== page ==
“Are you telling me that you, the devil, are a feminist?” I asked.

“whose idea do you think it was?” he asked.  “Do you have any idea how depressing it is, the number of women who come here and find out that their own personal hell is the life they’ve been living… the only difference being that they *could* have done something else if they’d spoken up?”

“Wow,” I said, “that’s cruel.”

He nodded, “sometimes poetic justice is neither poetic, nor just.  I had to do something, if only so that their punishments would vary from their lives… So, will you do it?  Can you fix hell for me?” he asked.

I thought for a minute.  “I suppose so, what’s the pay?” I asked.

“The knowledge of a job well done?” he said.  I thought about it, that was pretty interesting.  And really, I mean… it’s probably safer than accepting anything material from satan himself.

“What assets do I have at my disposal?” I asked.

“whatever you need,” he said, “just let me know what it is and I’ll have it sent.  Anything else?” he asked.

“What is the cost to me?” I asked.  I’m not interested in selling my soul or anything.

Nick looked at me and his voice flattened as he said, “The knowledge of a job well done.”

Another Winter Gone – 25

Weeks passed blissfully, as Marcus and Eva took day trips to see local pictographs, or swam in the lakes nearby. The end of the season was approaching and Marcus could feel the chill in the air. The only bit of trouble, being a small burn Eva received on one of their day trips while moving some boiling water she was using to make cocoa. Some spilled over on to her right leg. Immediately, she yelped tore off her wool slacks and ran to the lake.
Marcus was away looking for firewood, but the sound of her yelp and a splash brought him back to camp. At first he couldn’t find her. She was no where to be seen! He ran to the lake and out onto a small promontory, then climbed a rock down. He looked left and right, unable to find her. Then he shouted, “Eva! Eva!” before looking again. Read more

Benji the Wrestler

As a young child I had a lot of problems dealing with bullies and rumors and kids at school.  That’s not a revelation unique to myself, I realize.  Most people have.  But I was lucky in one major respect.  That is that my dad had a technique for helping me to cope with these situations, while at the same time instilling a love of wrestling for me.

Enter:  Benji the Wrestler.

Benji was a kid who wrestled.  He was a lot like me.  He was so much like me that it seemed a strange and amazing coincidence every time I heard a story about him.  (Okay, I’m gonna level with you- he was me.)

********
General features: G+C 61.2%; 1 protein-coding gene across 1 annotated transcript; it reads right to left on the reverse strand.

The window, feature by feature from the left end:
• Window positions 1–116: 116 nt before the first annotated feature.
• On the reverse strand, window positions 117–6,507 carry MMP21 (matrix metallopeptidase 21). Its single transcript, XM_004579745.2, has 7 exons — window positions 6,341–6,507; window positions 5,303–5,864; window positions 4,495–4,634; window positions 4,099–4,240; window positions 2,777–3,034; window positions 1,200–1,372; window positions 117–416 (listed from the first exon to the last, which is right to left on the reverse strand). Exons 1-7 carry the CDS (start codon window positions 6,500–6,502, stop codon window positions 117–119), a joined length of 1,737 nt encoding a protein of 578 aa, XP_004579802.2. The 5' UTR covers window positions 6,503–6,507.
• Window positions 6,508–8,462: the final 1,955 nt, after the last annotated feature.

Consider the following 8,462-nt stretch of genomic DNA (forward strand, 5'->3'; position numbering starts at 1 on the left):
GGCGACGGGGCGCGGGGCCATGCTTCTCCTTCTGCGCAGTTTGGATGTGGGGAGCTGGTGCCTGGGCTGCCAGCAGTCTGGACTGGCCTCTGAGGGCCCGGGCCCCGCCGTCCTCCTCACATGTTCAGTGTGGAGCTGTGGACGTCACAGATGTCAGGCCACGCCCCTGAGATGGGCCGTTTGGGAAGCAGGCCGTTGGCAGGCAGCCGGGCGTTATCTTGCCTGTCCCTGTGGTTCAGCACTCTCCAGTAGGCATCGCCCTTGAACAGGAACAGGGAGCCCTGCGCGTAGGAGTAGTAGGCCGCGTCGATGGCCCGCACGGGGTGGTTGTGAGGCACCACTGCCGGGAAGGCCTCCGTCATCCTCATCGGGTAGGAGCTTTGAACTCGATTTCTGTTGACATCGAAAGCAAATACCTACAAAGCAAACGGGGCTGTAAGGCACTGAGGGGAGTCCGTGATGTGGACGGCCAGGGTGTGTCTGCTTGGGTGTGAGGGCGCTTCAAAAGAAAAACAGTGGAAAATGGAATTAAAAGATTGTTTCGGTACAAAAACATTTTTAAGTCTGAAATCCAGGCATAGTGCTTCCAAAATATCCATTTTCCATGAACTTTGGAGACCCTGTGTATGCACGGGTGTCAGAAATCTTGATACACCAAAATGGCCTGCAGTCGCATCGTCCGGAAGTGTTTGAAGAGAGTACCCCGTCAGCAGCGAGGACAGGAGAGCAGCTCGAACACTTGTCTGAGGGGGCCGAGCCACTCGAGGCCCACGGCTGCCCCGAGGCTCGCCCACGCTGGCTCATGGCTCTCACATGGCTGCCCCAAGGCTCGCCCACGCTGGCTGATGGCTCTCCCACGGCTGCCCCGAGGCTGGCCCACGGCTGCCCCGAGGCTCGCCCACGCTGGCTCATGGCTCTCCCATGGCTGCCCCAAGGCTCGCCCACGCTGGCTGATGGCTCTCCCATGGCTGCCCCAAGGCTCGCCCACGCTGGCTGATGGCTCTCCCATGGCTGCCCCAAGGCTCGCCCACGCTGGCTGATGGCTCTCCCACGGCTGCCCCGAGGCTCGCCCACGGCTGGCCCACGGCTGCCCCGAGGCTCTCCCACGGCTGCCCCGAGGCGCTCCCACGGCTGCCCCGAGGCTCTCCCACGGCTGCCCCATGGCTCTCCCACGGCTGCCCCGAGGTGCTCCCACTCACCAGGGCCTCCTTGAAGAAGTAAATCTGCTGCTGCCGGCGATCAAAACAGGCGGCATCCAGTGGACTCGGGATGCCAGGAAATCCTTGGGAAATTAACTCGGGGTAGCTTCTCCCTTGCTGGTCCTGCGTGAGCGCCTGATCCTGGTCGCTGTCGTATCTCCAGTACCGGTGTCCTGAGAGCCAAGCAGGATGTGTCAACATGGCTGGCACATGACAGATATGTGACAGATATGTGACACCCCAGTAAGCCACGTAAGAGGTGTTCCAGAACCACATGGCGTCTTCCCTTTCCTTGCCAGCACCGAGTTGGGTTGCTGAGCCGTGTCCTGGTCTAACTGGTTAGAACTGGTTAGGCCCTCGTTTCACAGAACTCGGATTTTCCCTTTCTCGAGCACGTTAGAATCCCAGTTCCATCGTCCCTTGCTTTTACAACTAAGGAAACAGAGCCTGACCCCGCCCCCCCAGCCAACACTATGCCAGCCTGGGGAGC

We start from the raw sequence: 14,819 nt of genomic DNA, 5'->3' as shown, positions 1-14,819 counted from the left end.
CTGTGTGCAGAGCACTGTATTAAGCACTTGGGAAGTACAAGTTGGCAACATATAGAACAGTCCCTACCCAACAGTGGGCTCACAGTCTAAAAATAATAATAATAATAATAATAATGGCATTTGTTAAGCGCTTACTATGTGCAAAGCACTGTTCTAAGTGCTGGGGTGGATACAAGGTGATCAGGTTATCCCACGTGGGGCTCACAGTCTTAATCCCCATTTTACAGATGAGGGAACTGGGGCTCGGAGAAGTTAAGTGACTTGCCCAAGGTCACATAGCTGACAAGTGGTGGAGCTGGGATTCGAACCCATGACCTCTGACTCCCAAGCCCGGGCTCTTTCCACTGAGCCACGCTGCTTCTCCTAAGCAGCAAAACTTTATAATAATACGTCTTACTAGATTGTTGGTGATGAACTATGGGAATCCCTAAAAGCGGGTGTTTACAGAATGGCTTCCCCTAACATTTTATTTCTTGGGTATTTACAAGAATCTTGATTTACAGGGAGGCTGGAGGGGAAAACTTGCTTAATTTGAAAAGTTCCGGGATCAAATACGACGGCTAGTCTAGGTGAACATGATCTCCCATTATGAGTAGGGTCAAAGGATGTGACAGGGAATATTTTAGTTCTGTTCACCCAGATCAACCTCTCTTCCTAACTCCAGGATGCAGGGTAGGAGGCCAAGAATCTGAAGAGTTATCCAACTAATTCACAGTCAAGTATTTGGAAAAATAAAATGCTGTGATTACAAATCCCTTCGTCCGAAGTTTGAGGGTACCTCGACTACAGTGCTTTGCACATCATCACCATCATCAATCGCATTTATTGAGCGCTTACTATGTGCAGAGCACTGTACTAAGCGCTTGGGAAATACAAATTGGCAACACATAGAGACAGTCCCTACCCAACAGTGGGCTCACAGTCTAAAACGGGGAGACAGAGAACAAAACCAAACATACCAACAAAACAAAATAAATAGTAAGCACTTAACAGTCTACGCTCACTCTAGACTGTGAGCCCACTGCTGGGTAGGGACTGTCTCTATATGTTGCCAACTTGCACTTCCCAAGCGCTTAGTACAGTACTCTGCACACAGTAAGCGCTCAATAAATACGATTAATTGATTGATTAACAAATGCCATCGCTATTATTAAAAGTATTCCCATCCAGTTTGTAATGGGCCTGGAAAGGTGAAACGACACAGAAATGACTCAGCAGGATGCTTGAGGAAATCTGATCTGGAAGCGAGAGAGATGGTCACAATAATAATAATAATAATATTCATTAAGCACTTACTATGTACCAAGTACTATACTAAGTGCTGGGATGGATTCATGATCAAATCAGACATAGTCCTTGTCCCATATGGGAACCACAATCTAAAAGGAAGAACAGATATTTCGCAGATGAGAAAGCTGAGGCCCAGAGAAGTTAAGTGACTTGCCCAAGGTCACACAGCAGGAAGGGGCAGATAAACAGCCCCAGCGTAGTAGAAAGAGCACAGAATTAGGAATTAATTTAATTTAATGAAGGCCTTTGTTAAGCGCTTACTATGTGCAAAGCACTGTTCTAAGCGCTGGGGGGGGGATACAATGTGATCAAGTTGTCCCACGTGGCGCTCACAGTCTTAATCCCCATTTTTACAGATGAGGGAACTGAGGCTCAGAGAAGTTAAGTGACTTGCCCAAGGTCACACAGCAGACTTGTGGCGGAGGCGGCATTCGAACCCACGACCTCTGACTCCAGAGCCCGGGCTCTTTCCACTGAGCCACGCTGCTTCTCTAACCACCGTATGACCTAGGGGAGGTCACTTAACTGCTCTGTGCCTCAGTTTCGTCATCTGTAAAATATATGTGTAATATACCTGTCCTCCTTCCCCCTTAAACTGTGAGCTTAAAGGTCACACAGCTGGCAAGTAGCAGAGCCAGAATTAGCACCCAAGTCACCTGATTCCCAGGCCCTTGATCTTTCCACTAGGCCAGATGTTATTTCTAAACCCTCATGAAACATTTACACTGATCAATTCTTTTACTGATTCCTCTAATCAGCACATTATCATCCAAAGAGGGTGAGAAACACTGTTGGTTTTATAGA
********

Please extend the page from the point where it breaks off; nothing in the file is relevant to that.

Every time I seemed to be going through something tough- a bully trying to beat me up, or turn my friends against me for whatever reasons motivate people to be awful to each other, there would be my dad.  He’d come to my room at bedtime and tell me a story.

The story had three main parts:

1) the problem (the bullies, the “mean” teacher, whatever it was that was making my life hard to deal with as a kid),

2) the “Problem-solving part” This almost always came in the form of my dad asking me something like “Sounds pretty tough Luke, what do you think Benji should do here?” afterward we’d workshop any solutions, no matter how sensible or senseless or emotive and he’d treat me with understanding.  He also never talked down to me as a kid and I really appreciated that.  Heck, I still appreciate it.

3) The action sequence.  This was super important!

A) it served to give me time to absorb what we’d talked about, all while preventing the stories from becoming lectures or preachy.

B) it indoctrinated me into loving the sport and associating a difficult pastime with positive memories

C) It showed that even a kid with problems at school could (with hard word and determination), be the hero.  It would be a challenge, sure, but since Benji never gave up, no one could really beat him.  (Even if he lost a match, he wasn’t truly defeated so long as he maintained a good attitude).

I miss those stories.  In retrospect, I miss how these insurmountable problems could be faced and I could take the time with someone who cares about me to work through options together rather than having to face them alone. I miss the reminders of how you can work around any problem if you find the right solution rather than just reaction to it.  Not surprisingly, I also miss wrestling.